San Francisco pushes back as Trump claims city waterways have 'tremendous pollution'

San Francisco pushes back as Trump claims city waterways have 'tremendous pollution'
© Greg Nash

The city of San Francisco is pushing back against claims from the Trump administration that it isn’t doing enough to treat the stormwater it pumps back into its bay.

The city’s actions come as the Environmental Protection Agency (EPA) sent the city a notice Wednesday saying it is violating the Clean Water Act because of its discharges.

It’s the second letter in a week where the EPA has referenced the city. EPA head Andrew WheelerAndrew WheelerOvernight Energy & Environment — Presented by Climate Power — Emissions heading toward pre-pandemic levels Former EPA chief to chair pro-Trump think tank's environmental center Lobbying world MORE listed the city last Thursday when discussing how California is "failing to meet its obligations" on sewage and water pollution.


Wheeler, in a letter to Gov. Gavin NewsomGavin NewsomAmerica isn't first — it's far behind — and studies point to Republicans California to replace 'alien' with 'noncitizen,' 'immigrant' in state laws The Memo: Trump's Arizona embarrassment sharpens questions for GOP MORE (D), had specifically cited the homeless as a risk to the water supply, saying cities were not adequately treating the pollution that comes in through its storm drains.

City officials sent a letter Wheeler on Wednesday touting San Francisco's sewer system, and saying that claim is simply not true.

“The city is proud of its combined sewer system, which captures and treats all of the combined sanitary and storm water flow during the Bay Area's wet winters. The combined sewer system ensures the capture of motor oil, pesticides, metals, trash and other street litter that would otherwise flow directly into San Francisco Bay and the Pacific Ocean during storms,” the city said.

San Francisco's combined sewer system brings stormwater as well as wastewater from homes and business to one system for treatment. Though such systems can get overwhelmed and overflow during heavy rains, they are credited with capturing pollution that would otherwise flow directly into waterbodies. Many cities that do not have combined systems simply let rainwater flow into nearby waterways untreated.

The EPA’s letter to California last week came shortly after comments from President TrumpDonald TrumpCheney says a lot of GOP lawmakers have privately encouraged her fight against Trump Republicans criticizing Afghan refugees face risks DeVos says 'principles have been overtaken by personalities' in GOP MORE, who has remained particularly focused on the state during the escalating battle between state leaders and the administration.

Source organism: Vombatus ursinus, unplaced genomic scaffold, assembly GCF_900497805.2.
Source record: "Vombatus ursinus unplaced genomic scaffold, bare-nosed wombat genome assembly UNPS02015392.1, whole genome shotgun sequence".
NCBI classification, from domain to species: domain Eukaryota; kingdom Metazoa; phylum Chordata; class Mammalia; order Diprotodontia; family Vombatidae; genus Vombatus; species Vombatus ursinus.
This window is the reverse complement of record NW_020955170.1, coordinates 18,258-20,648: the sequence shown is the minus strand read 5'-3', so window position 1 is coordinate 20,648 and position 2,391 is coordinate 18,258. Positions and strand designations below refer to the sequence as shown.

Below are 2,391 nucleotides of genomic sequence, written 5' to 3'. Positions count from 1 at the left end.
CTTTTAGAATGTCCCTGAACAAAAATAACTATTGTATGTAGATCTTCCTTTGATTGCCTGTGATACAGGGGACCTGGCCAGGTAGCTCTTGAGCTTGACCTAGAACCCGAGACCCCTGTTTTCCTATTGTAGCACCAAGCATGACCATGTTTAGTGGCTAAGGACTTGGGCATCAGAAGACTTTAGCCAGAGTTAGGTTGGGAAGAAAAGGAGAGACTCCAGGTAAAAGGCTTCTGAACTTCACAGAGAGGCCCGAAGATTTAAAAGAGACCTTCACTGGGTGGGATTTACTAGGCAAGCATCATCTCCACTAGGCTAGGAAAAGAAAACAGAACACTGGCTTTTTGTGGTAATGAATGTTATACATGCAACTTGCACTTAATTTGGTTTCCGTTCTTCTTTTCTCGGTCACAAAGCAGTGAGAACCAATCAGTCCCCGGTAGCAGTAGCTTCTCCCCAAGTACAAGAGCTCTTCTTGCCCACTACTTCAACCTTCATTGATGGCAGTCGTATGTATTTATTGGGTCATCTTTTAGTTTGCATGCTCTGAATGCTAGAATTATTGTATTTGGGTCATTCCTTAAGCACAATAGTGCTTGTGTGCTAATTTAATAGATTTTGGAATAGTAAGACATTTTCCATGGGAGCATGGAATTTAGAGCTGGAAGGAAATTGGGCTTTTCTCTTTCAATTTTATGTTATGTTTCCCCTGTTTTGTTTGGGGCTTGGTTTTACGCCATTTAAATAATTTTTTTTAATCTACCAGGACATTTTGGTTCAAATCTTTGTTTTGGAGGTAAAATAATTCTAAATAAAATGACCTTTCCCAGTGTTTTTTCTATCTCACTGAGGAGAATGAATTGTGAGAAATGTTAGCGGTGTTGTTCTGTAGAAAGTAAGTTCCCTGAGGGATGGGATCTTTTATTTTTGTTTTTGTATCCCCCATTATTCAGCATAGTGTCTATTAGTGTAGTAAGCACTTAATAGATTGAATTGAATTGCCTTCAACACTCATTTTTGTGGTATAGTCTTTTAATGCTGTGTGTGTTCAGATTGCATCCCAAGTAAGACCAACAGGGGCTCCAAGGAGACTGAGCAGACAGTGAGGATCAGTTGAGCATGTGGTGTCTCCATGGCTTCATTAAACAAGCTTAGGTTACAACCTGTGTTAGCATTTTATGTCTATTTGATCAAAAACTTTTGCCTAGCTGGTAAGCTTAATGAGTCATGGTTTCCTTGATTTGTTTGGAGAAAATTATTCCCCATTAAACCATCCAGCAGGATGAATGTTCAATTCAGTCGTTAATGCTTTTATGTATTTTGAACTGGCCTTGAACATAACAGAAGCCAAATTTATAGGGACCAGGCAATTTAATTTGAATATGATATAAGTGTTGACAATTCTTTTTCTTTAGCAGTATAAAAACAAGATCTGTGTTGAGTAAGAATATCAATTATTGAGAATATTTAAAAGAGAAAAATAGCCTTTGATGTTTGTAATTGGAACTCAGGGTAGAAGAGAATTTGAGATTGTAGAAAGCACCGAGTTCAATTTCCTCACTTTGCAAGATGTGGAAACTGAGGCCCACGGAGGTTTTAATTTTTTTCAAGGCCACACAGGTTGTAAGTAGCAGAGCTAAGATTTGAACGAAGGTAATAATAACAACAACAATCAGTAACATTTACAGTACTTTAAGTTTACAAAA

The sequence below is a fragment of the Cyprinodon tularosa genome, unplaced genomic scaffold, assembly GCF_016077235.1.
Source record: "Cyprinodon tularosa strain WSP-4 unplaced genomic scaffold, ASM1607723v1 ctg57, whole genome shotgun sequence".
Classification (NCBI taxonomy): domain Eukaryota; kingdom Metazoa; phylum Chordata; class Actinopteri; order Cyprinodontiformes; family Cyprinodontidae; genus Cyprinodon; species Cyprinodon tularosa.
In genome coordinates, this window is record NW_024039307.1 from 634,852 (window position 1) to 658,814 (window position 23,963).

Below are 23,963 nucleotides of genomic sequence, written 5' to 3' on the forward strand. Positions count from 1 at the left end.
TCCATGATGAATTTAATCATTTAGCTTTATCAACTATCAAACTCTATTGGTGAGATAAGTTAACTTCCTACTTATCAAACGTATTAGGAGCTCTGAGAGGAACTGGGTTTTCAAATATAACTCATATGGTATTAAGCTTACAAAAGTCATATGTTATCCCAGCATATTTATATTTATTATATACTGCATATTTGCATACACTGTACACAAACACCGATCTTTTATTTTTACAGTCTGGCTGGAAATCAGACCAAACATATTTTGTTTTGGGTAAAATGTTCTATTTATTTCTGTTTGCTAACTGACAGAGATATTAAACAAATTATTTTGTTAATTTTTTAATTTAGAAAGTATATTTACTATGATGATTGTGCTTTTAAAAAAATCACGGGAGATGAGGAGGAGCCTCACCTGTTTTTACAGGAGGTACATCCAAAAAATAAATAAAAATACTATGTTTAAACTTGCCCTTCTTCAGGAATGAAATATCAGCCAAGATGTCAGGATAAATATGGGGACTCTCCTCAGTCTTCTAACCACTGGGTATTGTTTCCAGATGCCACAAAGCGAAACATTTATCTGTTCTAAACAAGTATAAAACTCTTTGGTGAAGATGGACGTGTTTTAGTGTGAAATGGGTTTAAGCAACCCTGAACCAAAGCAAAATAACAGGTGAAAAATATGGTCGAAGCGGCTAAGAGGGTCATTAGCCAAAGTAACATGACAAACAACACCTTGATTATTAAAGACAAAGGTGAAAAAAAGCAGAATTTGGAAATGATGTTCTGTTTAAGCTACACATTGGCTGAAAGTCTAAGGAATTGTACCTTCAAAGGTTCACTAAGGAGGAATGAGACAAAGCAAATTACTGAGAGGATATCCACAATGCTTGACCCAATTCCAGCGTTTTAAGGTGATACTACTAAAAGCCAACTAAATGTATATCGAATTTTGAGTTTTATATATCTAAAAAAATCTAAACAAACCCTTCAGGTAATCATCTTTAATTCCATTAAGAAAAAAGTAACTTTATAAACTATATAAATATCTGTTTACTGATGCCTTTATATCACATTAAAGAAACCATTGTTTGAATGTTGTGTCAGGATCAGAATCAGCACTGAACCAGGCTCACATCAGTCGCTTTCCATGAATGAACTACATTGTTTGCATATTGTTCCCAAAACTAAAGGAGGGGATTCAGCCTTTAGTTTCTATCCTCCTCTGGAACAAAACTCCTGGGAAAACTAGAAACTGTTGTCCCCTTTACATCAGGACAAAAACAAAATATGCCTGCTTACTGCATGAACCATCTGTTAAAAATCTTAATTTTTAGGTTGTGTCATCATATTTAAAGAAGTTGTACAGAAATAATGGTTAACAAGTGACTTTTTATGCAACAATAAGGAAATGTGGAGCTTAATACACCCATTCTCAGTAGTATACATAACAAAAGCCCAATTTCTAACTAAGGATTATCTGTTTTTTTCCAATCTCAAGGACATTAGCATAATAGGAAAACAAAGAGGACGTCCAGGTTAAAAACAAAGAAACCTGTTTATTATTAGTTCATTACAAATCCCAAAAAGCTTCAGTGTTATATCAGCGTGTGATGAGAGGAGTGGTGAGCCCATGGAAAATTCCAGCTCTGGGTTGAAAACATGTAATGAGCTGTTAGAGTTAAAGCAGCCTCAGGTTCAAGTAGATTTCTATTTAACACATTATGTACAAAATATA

“There’s tremendous pollution being put into the ocean because they’re going through what’s called the storm sewer that’s for rainwater,” Trump said aboard Air Force One in September. “And we have tremendous things that we don’t have to discuss pouring into the ocean. You know there are needles, there are other things.”

“It’s a terrible situation — that’s in Los Angeles and in San Francisco,” he continued. “And we’re going to be giving San Francisco, they’re in total violation, we’re going to be giving them a notice very soon.”

City officials said they wanted to respond to what they called “concerning inaccuracies and mischaracterizations,” arguing the EPA “has been directly and intrinsically involved in the permitting of San Francisco's combined sewer system for decades.” 

The letter goes on to explain in detail how the city treats stormwater before it is released into the San Francisco Bay.

The EPA’s violation notice accused the city of releasing “one and a half billion gallons of combined sewage annually onto beaches and other sensitive areas.”

“EPA expects San Francisco to share its concern for the protection of public health and surface water resources and to address its ongoing Clean Water Act violations with significant and meaningful measures to ensure a prompt return to full compliance,” the agency said in a statement to The Hill.

Water quality experts were also critical of the EPA’s letter to California, saying it lacked any scientific backing for pinning contamination issues on the homeless. 

“No self respecting EPA scientist or regulatory staffer is going to claim there’s a direct connection between the homeless and the issues raised in that letter. It’s a pure political stunt,” Steve Fleischli, senior director of water initiatives at the Natural Resources Defense Council, previously told The Hill.

“They’re trying to connect the dots, but there is no connection between the two things. The drinking water issues they cite have nothing to do with homelessness,” he said.

—Updated at 5:11 p.m.